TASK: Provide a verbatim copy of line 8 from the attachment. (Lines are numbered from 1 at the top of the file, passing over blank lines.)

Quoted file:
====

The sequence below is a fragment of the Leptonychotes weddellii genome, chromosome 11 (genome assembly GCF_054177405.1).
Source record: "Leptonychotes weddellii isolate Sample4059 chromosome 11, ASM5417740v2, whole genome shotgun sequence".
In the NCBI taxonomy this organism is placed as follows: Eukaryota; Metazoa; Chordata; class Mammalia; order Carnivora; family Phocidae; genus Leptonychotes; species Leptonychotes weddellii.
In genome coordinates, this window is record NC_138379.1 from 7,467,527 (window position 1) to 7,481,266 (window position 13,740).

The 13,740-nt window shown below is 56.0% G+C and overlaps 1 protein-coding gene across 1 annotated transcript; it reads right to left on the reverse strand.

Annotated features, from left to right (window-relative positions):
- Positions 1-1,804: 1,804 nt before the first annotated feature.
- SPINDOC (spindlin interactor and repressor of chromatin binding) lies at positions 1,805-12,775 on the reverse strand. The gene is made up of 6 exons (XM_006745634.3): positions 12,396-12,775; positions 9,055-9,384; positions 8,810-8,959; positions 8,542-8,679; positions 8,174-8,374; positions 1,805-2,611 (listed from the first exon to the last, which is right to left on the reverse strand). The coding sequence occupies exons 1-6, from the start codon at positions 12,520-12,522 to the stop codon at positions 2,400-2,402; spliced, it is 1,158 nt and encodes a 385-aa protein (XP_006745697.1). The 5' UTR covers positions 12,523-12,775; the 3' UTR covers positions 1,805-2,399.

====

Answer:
- SPINDOC (spindlin interactor and repressor of chromatin binding) lies at positions 1,805-12,775 on the reverse strand. The gene is made up of 6 exons (XM_006745634.3): positions 12,396-12,775; positions 9,055-9,384; positions 8,810-8,959; positions 8,542-8,679; positions 8,174-8,374; positions 1,805-2,611 (listed from the first exon to the last, which is right to left on the reverse strand). The coding sequence occupies exons 1-6, from the start codon at positions 12,520-12,522 to the stop codon at positions 2,400-2,402; spliced, it is 1,158 nt and encodes a 385-aa protein (XP_006745697.1). The 5' UTR covers positions 12,523-12,775; the 3' UTR covers positions 1,805-2,399.